Celtics in a familiar position after Game 5 loss, but this year feels different
Forsberg: Celtics are in a familiar spot, but this year feels different originally appeared on NBC Sports Boston
BOSTON -- The Boston Celtics’ season is on the brink. We’d love to tell you that ought to inspire an urgency that’s been missing from this team for the better part of five months now. But it’s hard sometimes to figure our exactly what drives this team.
We were told all offseason that the pain of coming up short in the NBA Finals would fuel them. A red carpet was rolled out this postseason, and the Celtics just sorta shrugged. Coming off a head-slapping finish to Game 4 in Philadelphia, we were told Game 5 was a must-win and that the team would bring its "A game." Boston responded with its biggest dud of the playoffs and the team was booed repeatedly inside TD Garden on Tuesday night.
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Urgency -- or Boston’s lack of it -- has been our concern for much of the season. People wondered why we lost our mind with every half-assed effort against inferior competition, or the team’s maddening propensity to falter in crunch-time situations. There were red flags that were blissfully ignored. We were told the team was just bored with the regular season.
They must be bored with the playoffs now, too.
The Sixers undoubtedly deserve credit for putting Boston in this spot. Doc Rivers, with his abundance of postseason experience, has out-schemed Boston rookie coach Joe Mazzulla. Joel Embiid has been a beast, even while working his way back from the knee ailment. James Harden has basically willed the Sixers to two wins.
Alas, we can’t help but feel like much of Boston’s issues are self-inflicted. And if the team’s lack of urgency and focus ultimately spells its demise, there will be an awful lot of wondering what could have been.
Scal, Eddie House react to Game 5 loss: 'Zero resistance' from C's
This could have been easier. After watching the Bucks stiff-arm their stated quest to secure the No. 1 seed, the Celtics got about as favorable a draw as they could have asked for this postseason. The Celtics had a chance to close out the play-in Hawks in five games and accelerate the start of the 76ers series while Embiid’s health was still uncertain. Instead, Boston dropped Game 5 at home, had to go on the road to close out Atlanta, and bought the Sixers extra time to ready Embiid.
That was just the start of complicating things. Boston (quite literally) fumbled away Game 1 of the East semifinals with Embiid on the sideline. They let Harden -- the only player capable of singlehandedly carrying the Sixers without the league MVP -- get hot and stay hot that night. He burnt them in the closing moments.
Boston bounced back to win Games 2 and 3. As expected, the Celtics got the Sixers’ best punch in Game 4 and hung in there long enough to make a late surge. Up five late in the fourth quarter, the Celtics had a chance to essentially deliver a knockout punch.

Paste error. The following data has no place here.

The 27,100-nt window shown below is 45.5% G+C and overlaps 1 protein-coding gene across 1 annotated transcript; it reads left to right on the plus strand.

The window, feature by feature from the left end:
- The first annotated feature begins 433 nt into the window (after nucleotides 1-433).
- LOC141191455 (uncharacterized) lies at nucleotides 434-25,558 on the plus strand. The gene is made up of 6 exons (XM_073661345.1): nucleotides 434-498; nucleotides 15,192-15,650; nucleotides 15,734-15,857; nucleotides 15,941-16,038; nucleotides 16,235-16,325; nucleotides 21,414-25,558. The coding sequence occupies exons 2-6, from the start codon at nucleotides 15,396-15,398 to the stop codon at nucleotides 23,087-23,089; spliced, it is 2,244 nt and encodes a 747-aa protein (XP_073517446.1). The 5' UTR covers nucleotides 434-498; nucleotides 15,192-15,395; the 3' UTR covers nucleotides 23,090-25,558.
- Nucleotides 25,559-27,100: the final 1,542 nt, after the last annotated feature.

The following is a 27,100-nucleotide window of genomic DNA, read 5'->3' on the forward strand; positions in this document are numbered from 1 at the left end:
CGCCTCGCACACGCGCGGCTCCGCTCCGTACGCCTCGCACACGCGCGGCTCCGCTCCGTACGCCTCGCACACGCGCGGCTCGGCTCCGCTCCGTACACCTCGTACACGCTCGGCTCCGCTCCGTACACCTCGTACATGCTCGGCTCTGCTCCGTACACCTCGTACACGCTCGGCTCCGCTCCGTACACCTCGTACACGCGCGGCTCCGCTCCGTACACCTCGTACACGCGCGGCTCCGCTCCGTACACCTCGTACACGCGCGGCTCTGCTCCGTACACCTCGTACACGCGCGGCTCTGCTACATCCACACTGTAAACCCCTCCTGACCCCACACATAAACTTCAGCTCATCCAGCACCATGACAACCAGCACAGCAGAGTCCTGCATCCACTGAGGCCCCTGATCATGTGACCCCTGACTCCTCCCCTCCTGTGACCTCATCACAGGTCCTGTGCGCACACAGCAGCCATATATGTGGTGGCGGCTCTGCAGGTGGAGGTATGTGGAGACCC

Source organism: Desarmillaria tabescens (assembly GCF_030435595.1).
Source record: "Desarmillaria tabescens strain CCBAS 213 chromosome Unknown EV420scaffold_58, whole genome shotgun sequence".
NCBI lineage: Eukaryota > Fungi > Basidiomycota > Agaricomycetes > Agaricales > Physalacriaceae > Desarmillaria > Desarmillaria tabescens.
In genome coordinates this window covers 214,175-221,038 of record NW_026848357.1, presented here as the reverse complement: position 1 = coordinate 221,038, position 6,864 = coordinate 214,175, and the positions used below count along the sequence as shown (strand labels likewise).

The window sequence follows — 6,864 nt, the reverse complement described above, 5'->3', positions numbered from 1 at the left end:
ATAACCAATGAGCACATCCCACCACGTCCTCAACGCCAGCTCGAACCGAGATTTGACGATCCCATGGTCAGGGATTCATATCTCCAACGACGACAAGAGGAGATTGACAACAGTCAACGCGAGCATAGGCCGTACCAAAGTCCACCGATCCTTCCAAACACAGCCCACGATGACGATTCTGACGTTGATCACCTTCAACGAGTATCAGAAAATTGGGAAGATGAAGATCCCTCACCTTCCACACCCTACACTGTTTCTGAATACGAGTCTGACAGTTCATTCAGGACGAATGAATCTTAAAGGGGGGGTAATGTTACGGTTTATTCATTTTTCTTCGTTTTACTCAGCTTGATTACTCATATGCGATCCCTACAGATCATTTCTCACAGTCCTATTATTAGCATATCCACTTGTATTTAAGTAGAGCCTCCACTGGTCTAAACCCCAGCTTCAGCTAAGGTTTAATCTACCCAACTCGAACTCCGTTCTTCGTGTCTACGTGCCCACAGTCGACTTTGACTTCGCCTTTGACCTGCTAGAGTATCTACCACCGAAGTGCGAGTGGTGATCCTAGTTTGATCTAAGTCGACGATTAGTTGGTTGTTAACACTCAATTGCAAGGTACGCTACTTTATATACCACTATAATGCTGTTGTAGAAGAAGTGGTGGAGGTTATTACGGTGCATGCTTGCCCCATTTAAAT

They swung, missed, and somehow smacked themselves in their own kisser.
We don’t need to recap it. Jaylen Brown improbably left Harden for a go-ahead 3-pointer in overtime and the Celtics didn’t even get a final shot off after a series of head-scratching decisions on the final possession of overtime, including Jayson Tatum dribbling out the majority of the clock as Mazzulla hoarded his timeouts.
The Celtics promised to be better in Game 5. They weren’t. At least you didn’t have to worry about crunch time with the Celtics down double digits most of the night.
Boston's rallying cry after Tuesday’s loss was that the team has been here before. The East semifinals played out similarly a year ago. Boston went down 3-2, got an all-time game from Tatum to win Game 6 in Milwaukee, then came home and got a Grant Williams-fueled win in Game 7.
But this feels different. A year ago, the Celtics were puffing out their chests and telling everyone they weren’t a track team. They got a brutal draw, including the Kevin Durant/Kyrie Irving combo in Round 1, but fought their way to a first-round sweep of the Nets. The Celtics absolutely complicated their path later in the playoffs, and paid the price while running out of gas in the NBA Finals, but it just felt like that team had a certain swagger even when things didn’t tip their way.
The Sixers are not last year’s Bucks, either. The Celtics once had a knack for limiting both Giannis Antetokounmpo and Embiid. The latter has rarely struggled lately. The Bucks didn’t have Khris Middleton a year ago and their supporting cast was underwhelming. The Sixers have Harden and, in Game 5, Tyrese Maxey and Tobias Harris were impact presences.
More importantly, it's anyone’s guess which Celtics team shows up for Game 6 in Philadelphia. Maybe Tatum will shrug off a good-not-great playoffs and dominate again on a big stage. Maybe Brown, fueled by a likely All-NBA nod that could come Wednesday night, will find a way to impact both ends for 48 full minutes. Maybe Mazzulla will make adjustments, push the right buttons, and get the best basketball out of his team.
But no one -- from the superstars to the core players to the supporting cast -- has played to their potential in this series. It’s fair to put blame on Mazzulla, but his players haven’t been great, either. And there’s a history of this core making their lives difficult.
Can this team once again thrive with their back against the wall? The most maddening part is that it didn’t need to be this way.